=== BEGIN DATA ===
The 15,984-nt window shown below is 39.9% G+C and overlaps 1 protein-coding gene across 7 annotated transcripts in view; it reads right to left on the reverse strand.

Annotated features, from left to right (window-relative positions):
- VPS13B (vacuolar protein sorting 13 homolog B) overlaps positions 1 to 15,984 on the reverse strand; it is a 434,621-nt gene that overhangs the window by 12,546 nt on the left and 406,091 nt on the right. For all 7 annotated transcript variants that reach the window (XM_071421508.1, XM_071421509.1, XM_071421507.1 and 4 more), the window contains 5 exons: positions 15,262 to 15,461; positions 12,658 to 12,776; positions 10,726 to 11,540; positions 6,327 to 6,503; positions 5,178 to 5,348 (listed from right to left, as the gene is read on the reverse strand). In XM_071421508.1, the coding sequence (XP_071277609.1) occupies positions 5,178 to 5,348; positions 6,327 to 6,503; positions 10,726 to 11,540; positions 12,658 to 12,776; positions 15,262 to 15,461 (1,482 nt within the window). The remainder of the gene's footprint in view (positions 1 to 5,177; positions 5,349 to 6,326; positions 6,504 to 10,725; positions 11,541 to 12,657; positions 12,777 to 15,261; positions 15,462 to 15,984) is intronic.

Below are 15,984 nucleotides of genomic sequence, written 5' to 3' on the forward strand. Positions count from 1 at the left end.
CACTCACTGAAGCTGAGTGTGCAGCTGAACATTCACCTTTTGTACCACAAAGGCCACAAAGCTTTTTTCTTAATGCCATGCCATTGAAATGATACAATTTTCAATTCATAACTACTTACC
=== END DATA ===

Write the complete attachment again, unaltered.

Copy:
The 15,984-nt window shown below is 39.9% G+C and overlaps 1 protein-coding gene across 7 annotated transcripts in view; it reads right to left on the reverse strand.

Annotated features, from left to right (window-relative positions):
- VPS13B (vacuolar protein sorting 13 homolog B) overlaps positions 1 to 15,984 on the reverse strand; it is a 434,621-nt gene that overhangs the window by 12,546 nt on the left and 406,091 nt on the right. For all 7 annotated transcript variants that reach the window (XM_071421508.1, XM_071421509.1, XM_071421507.1 and 4 more), the window contains 5 exons: positions 15,262 to 15,461; positions 12,658 to 12,776; positions 10,726 to 11,540; positions 6,327 to 6,503; positions 5,178 to 5,348 (listed from right to left, as the gene is read on the reverse strand). In XM_071421508.1, the coding sequence (XP_071277609.1) occupies positions 5,178 to 5,348; positions 6,327 to 6,503; positions 10,726 to 11,540; positions 12,658 to 12,776; positions 15,262 to 15,461 (1,482 nt within the window). The remainder of the gene's footprint in view (positions 1 to 5,177; positions 5,349 to 6,326; positions 6,504 to 10,725; positions 11,541 to 12,657; positions 12,777 to 15,261; positions 15,462 to 15,984) is intronic.

Below are 15,984 nucleotides of genomic sequence, written 5' to 3' on the forward strand. Positions count from 1 at the left end.
CACTCACTGAAGCTGAGTGTGCAGCTGAACATTCACCTTTTGTACCACAAAGGCCACAAAGCTTTTTTCTTAATGCCATGCCATTGAAATGATACAATTTTCAATTCATAACTACTTACC